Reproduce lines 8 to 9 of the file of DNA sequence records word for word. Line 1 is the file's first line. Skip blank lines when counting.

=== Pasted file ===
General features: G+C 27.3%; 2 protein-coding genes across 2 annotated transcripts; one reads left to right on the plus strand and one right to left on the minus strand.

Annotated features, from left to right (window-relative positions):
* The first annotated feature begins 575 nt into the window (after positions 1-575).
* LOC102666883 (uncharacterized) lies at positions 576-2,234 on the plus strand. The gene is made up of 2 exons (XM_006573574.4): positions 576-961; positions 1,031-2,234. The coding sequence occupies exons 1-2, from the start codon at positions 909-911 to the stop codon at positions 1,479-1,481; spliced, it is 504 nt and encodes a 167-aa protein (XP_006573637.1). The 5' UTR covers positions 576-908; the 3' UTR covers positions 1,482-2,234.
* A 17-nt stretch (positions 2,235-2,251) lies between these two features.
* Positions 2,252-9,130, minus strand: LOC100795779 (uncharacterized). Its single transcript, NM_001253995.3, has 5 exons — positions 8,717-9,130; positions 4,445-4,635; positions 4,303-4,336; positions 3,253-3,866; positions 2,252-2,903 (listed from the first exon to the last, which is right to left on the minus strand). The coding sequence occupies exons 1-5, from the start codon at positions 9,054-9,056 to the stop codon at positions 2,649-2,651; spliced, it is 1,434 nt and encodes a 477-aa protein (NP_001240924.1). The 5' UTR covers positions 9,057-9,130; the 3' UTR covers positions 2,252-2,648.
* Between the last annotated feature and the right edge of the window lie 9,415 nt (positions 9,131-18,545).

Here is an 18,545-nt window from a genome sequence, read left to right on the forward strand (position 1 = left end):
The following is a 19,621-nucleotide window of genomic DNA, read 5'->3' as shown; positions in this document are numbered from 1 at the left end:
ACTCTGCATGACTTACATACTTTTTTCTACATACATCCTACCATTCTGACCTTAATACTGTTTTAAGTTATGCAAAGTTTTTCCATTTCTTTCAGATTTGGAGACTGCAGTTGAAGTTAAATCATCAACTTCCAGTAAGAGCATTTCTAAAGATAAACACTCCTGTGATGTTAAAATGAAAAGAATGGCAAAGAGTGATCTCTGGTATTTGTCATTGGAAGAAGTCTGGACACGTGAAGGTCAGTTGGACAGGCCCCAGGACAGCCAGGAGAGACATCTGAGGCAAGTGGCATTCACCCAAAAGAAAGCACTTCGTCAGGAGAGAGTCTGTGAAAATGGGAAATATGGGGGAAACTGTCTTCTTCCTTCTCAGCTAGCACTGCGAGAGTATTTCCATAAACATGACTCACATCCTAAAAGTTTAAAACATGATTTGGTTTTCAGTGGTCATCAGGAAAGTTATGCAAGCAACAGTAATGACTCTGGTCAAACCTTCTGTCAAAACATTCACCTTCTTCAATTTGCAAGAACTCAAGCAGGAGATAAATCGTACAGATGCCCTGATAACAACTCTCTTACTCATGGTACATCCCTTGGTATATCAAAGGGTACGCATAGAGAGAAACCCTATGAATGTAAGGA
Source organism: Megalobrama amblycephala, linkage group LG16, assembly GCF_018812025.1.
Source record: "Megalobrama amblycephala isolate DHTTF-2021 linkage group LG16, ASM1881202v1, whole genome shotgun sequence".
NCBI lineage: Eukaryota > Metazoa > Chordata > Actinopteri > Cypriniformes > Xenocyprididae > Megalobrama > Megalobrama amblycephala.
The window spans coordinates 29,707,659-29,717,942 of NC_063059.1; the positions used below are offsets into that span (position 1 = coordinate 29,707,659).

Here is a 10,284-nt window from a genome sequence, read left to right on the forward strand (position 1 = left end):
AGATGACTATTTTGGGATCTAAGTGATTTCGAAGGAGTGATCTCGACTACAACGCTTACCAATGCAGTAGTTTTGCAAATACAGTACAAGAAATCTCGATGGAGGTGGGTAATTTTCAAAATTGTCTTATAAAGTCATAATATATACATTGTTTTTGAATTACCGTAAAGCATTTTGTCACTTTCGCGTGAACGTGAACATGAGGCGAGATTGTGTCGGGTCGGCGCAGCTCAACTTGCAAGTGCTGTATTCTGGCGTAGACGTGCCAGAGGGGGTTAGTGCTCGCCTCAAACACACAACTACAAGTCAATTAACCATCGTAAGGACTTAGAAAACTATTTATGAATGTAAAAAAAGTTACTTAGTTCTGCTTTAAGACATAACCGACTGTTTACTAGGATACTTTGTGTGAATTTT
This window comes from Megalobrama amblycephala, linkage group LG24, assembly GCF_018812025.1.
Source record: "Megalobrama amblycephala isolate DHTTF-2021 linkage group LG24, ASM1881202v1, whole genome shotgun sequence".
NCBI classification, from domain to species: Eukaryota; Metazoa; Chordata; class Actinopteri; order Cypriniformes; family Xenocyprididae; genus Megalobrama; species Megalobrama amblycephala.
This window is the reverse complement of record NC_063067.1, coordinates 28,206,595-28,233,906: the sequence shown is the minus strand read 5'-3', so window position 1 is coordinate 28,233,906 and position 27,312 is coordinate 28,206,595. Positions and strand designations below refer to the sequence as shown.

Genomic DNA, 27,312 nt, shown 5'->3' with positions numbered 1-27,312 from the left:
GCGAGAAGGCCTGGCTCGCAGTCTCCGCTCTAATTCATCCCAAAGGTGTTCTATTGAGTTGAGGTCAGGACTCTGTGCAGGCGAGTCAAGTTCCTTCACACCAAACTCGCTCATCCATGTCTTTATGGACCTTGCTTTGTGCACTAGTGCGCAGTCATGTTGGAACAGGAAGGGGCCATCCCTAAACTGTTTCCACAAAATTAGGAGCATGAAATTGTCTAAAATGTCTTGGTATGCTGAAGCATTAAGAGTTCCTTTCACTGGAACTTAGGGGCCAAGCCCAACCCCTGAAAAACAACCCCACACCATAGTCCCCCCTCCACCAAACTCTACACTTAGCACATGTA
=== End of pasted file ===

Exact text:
Here is an 18,545-nt window from a genome sequence, read left to right on the forward strand (position 1 = left end):
The following is a 19,621-nucleotide window of genomic DNA, read 5'->3' as shown; positions in this document are numbered from 1 at the left end: